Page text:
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Obey No1kinobe

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Should blasphemy be outlawed by the UN?

Some Islamic countries are pushing for ''international legal regulations against attacks on what people deem sacred''

http://www.smh.com.au/world/blasphemy-campaign-threatens-to-derail-un-20120925-26jh5.html

Essentially this is making protection from blasphemy a human right. Making it a right not to be offended by someone critiquing or mocking your religious views.

Essentially, if you hold genital mutilation of children sacred or any other harmful religious belief sacred it is proposed to make it illegal to condemn this.

I hope Australia does not sign this.

What a clash of values. What a clash of civilisations. Western enlightenment values versus medieval religion.

I suggest most human rights are human constructs that are granted rather than intrinsic. They aim t improve the human condition. Also none are absolute. The most difficult ethical issues often involve a clash of rights or values. Freedom of religion to lock up women versus equal rights and freedom of movement. Freedom of speech versus slander and liable.

I support individual freedom of religion up to the point it harms other people or when people try and force their religious taboos on others who do not believe. If there is a secular argument in parallel fair enough.

I suggest the world is better off allowing blasphemy, allowing religion and theocracies to be criticised or mocked. While I don't see the point of mindless provocative put downs, religion should not be off limits.

Perhaps the trickiest aspect is where the comments have a rascist aspect to them.

Isn't it interesting how freedom from religious insult is now being positioned by some alongside the right to life, freedom from slavery (what if slavery is sanctioned by your religion?), freedom from torture, equality before the law.

Freedom of thought, conscience and religion; this right includes freedom to change his religion or belief (not in some religions),

Freedom of opinion and expression - not if this gets up.

What do you think

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    • Oct 2 2012: Gentlemen gentlemen, please, i somehow agree with all you but i think there many limitations to the extent of knowledge of someone like you who has lived in a modern society with freedom of speech and religion. you are not seeing the whole picture, do you?. i think, with all due respect many of you do not understand who is really behind the face of this individual or society you are dealing with. i lived my entire life around these people who hold some sacred ideas about prophet mohammad, god, and emams and etc. most of these people have been kept apart from the rest of the world by their government and regimes. they have been fed by their local clargymen and were somehow deceived and mislead by what they've been told, i can not describe here the whole process of how their government have been able to do such a thing or why these people are acting in this strange way, due to lack of time and energy. neverthelese you can't blame everything on their shortcoming and lack of understanding of this modern world because they've been kept in isolation from the rest of civilization. Comon you don't think they've been born this way do you?. i'm using this metaphor to make my point clear " after the problem is solved the answer seems quite obvious to everyone." and the relatedness of this phrase to my point is because you've been raised in a society who's rules of the game ( your expectation from others, civil rights, the extend of freedom which has been given to you, and etc) all of them has been made clear to you, build in to you from the start, that's because they seem so obvious to you now that you've become a grown up. in order to understand these parts of the world you have live their standards try to understand them from their perspective and the most and extremely difficult part is trying to come with some innovative ideas of yours about how to really help them try to understand modern standards of living cause otherwise you're just gonna make everything worst.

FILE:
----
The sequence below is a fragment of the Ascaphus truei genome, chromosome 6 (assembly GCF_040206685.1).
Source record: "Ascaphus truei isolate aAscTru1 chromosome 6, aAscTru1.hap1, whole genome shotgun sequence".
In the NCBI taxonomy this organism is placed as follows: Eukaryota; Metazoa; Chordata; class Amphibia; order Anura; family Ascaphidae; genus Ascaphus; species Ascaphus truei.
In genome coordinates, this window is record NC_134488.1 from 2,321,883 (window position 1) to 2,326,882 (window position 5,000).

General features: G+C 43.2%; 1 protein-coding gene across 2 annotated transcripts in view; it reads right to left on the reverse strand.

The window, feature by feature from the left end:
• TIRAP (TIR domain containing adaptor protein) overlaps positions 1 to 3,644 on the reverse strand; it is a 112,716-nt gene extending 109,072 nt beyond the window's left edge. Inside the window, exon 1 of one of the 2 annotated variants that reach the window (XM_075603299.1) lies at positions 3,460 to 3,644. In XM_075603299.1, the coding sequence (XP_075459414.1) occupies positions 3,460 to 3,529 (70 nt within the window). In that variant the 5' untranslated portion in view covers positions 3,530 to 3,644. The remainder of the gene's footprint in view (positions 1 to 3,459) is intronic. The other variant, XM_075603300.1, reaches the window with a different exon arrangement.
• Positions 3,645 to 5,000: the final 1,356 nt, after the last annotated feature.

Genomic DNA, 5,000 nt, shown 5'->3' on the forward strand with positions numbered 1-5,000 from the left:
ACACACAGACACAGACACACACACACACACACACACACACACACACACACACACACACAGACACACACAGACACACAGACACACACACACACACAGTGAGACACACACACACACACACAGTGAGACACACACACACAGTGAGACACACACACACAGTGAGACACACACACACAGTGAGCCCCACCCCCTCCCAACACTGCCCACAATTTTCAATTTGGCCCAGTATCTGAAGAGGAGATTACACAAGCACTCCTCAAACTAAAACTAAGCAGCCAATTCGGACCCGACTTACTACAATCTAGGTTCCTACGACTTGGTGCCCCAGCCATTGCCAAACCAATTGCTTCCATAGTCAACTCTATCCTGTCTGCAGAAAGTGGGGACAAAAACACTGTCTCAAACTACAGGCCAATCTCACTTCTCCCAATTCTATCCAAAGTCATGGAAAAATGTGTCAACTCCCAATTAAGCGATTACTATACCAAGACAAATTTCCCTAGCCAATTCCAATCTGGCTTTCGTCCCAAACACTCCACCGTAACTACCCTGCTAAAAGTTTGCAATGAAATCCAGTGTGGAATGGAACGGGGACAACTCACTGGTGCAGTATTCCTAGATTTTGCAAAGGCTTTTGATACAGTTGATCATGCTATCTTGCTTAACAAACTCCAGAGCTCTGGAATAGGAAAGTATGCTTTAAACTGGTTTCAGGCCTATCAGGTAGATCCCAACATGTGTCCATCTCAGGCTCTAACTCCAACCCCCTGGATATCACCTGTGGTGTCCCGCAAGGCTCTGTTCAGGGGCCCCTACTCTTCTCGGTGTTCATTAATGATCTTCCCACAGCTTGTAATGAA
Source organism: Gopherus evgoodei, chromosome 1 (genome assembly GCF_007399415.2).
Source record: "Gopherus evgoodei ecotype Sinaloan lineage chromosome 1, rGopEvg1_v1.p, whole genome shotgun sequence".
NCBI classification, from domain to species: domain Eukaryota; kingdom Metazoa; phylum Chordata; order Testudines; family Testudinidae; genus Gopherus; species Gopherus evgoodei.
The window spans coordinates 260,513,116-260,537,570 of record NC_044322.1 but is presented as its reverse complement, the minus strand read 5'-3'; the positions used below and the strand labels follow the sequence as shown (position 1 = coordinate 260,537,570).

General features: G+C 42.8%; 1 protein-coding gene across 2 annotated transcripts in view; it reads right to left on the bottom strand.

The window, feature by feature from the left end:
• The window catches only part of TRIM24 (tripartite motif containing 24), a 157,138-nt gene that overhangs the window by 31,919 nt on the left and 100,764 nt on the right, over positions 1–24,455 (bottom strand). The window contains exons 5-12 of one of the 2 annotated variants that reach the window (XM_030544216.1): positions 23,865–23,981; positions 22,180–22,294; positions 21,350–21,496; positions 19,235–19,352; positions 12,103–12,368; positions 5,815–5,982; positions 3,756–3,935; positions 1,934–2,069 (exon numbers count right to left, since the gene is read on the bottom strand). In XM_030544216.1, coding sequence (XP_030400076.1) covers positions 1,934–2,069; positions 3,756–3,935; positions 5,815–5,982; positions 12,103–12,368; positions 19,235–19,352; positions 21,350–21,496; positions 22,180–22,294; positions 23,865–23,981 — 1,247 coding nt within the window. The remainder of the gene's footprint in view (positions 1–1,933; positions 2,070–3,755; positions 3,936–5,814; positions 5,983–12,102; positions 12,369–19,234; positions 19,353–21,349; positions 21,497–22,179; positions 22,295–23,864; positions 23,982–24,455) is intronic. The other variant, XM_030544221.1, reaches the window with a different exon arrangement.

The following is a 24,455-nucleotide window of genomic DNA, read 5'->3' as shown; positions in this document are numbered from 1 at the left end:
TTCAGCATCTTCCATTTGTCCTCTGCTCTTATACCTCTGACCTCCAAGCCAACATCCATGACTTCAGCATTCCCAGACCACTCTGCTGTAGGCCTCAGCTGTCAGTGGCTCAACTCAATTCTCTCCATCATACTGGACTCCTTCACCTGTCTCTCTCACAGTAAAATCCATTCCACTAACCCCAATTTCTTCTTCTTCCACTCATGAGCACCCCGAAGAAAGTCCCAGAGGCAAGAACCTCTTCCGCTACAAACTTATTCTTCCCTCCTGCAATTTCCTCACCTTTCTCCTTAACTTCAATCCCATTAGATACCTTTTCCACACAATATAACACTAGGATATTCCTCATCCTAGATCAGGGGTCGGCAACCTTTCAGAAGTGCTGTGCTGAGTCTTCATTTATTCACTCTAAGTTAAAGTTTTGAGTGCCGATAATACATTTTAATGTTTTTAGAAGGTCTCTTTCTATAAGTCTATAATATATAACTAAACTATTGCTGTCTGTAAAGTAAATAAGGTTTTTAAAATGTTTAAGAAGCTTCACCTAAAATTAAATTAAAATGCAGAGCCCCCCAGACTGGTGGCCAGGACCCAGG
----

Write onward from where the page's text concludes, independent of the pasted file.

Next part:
• Oct 2 2012: @ Ezra Masri,
      Sorry Ezra, but you are wrong when you say that truth is relative. For example: the proposition "there is a book on the table in front of me" is either true or false depending on the physical state of being the world is in at the time the proposition is uttered. If I am in my office and proposition is true then it remains true for a person just entering my office. To suppose that a proposition can be both true and false at the same time for different people is utter nonsense.

      More on topic for this discussion: banning blasphemy is essentially trying to outlaw giving verbal offence. It is a direct violation of free speech rights. It is outright kowtowing to dictators and theocratic regimes to even consider such a ridiculous proposition. The very idea that one may not speak in such a way that offends another person is a dictate of politeness, not a dictate of morality. It is a valuable life lesson to learn that not everyone thinks as you do, and that many find your deeply held beliefs to be not only wrong, but laughable. I see no reason not to extend such a lesson to any person.
    • Oct 3 2012: Making a distinction and making it illegal is very different. Anyone can tall you that the inoccence of the Muslims is in bad taste but only the fanatics will tell you that it's should be banned. Additionally, you claim that he companies that operate in theocratic regimes should self censor, I turn that around and tell you that if the theocracies want to accept the progress of the Internet then they have to accept the unpleasant side of it ( unrestrained satire). Finally anyone who is offended can avoid watching what offends them.

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